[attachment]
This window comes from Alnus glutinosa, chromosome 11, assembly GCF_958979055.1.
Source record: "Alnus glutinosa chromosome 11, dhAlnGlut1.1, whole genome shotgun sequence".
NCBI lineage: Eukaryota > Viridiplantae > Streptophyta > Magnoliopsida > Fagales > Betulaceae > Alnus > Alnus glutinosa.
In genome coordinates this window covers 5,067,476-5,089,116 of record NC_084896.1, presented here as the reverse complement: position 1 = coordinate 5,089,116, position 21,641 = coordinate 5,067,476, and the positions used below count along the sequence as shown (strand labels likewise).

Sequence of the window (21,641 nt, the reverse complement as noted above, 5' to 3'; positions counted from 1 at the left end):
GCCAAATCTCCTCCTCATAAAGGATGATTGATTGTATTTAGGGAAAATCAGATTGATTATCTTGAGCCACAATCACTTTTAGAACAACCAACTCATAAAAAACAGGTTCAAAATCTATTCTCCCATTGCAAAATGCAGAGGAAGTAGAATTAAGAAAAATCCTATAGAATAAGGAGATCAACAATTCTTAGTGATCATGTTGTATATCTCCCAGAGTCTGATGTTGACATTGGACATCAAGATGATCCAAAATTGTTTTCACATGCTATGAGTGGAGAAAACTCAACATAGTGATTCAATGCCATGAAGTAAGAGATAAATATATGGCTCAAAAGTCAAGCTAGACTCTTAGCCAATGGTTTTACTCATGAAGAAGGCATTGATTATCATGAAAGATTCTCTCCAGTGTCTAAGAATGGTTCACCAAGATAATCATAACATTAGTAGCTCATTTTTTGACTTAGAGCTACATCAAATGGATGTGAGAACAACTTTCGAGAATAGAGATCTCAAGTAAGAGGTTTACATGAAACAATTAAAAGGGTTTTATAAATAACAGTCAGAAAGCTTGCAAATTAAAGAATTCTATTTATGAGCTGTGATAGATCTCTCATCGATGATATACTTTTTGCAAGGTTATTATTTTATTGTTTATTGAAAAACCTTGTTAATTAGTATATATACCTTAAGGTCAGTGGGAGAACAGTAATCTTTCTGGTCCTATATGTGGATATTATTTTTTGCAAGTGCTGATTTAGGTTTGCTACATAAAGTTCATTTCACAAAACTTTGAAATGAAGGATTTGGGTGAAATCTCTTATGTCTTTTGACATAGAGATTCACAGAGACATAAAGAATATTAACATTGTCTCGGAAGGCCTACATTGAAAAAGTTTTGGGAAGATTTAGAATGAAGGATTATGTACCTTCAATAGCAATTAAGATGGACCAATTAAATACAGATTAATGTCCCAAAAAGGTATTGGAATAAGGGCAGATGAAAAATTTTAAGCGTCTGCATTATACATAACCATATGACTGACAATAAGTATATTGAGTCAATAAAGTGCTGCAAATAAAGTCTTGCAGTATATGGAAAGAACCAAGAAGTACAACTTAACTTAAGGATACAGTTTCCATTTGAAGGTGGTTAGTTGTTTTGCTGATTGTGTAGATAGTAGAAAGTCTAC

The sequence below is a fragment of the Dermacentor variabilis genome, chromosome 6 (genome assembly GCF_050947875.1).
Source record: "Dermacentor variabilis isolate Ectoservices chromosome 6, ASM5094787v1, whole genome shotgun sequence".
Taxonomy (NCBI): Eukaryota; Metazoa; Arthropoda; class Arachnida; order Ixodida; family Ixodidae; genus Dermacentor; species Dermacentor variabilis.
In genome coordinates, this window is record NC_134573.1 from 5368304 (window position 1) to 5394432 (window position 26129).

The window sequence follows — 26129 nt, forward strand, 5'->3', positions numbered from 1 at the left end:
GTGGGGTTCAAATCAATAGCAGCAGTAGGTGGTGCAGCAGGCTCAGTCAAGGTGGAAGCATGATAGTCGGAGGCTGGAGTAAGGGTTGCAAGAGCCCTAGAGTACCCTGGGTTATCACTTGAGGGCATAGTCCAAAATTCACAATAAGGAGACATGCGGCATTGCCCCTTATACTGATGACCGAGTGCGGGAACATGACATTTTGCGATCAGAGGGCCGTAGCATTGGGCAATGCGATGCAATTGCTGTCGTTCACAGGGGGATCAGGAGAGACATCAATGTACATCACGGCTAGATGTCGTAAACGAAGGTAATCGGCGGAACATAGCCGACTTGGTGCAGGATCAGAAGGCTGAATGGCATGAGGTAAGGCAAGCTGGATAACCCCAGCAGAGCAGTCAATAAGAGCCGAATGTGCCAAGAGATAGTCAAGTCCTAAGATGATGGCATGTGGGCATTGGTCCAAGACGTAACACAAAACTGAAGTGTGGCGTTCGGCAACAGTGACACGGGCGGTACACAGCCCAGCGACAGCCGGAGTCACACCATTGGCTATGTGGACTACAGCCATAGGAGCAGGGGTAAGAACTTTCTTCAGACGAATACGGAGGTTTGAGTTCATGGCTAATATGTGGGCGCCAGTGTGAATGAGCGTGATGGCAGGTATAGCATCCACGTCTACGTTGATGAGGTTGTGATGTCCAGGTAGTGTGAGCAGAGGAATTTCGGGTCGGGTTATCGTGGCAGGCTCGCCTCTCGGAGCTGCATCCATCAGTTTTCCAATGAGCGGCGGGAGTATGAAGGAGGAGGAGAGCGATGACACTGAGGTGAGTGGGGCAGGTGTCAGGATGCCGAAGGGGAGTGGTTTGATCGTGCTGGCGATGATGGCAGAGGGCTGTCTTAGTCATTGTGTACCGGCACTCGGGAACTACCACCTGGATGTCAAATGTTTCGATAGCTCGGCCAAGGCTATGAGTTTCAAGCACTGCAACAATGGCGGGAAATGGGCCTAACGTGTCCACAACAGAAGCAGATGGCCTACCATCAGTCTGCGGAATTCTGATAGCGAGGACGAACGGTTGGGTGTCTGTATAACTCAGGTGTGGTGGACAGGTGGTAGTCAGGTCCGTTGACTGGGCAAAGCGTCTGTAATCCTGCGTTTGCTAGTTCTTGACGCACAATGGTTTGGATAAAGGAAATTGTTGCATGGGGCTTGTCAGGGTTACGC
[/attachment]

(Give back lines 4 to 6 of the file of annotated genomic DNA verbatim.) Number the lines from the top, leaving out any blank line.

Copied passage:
In genome coordinates this window covers 5,067,476-5,089,116 of record NC_084896.1, presented here as the reverse complement: position 1 = coordinate 5,089,116, position 21,641 = coordinate 5,067,476, and the positions used below count along the sequence as shown (strand labels likewise).

Sequence of the window (21,641 nt, the reverse complement as noted above, 5' to 3'; positions counted from 1 at the left end):
GCCAAATCTCCTCCTCATAAAGGATGATTGATTGTATTTAGGGAAAATCAGATTGATTATCTTGAGCCACAATCACTTTTAGAACAACCAACTCATAAAAAACAGGTTCAAAATCTATTCTCCCATTGCAAAATGCAGAGGAAGTAGAATTAAGAAAAATCCTATAGAATAAGGAGATCAACAATTCTTAGTGATCATGTTGTATATCTCCCAGAGTCTGATGTTGACATTGGACATCAAGATGATCCAAAATTGTTTTCACATGCTATGAGTGGAGAAAACTCAACATAGTGATTCAATGCCATGAAGTAAGAGATAAATATATGGCTCAAAAGTCAAGCTAGACTCTTAGCCAATGGTTTTACTCATGAAGAAGGCATTGATTATCATGAAAGATTCTCTCCAGTGTCTAAGAATGGTTCACCAAGATAATCATAACATTAGTAGCTCATTTTTTGACTTAGAGCTACATCAAATGGATGTGAGAACAACTTTCGAGAATAGAGATCTCAAGTAAGAGGTTTACATGAAACAATTAAAAGGGTTTTATAAATAACAGTCAGAAAGCTTGCAAATTAAAGAATTCTATTTATGAGCTGTGATAGATCTCTCATCGATGATATACTTTTTGCAAGGTTATTATTTTATTGTTTATTGAAAAACCTTGTTAATTAGTATATATACCTTAAGGTCAGTGGGAGAACAGTAATCTTTCTGGTCCTATATGTGGATATTATTTTTTGCAAGTGCTGATTTAGGTTTGCTACATAAAGTTCATTTCACAAAACTTTGAAATGAAGGATTTGGGTGAAATCTCTTATGTCTTTTGACATAGAGATTCACAGAGACATAAAGAATATTAACATTGTCTCGGAAGGCCTACATTGAAAAAGTTTTGGGAAGATTTAGAATGAAGGATTATGTACCTTCAATAGCAATTAAGATGGACCAATTAAATACAGATTAATGTCCCAAAAAGGTATTGGAATAAGGGCAGATGAAAAATTTTAAGCGTCTGCATTATACATAACCATATGACTGACAATAAGTATATTGAGTCAATAAAGTGCTGCAAATAAAGTCTTGCAGTATATGGAAAGAACCAAGAAGTACAACTTAACTTAAGGATACAGTTTCCATTTGAAGGTGGTTAGTTGTTTTGCTGATTGTGTAGATAGTAGAAAGTCTAC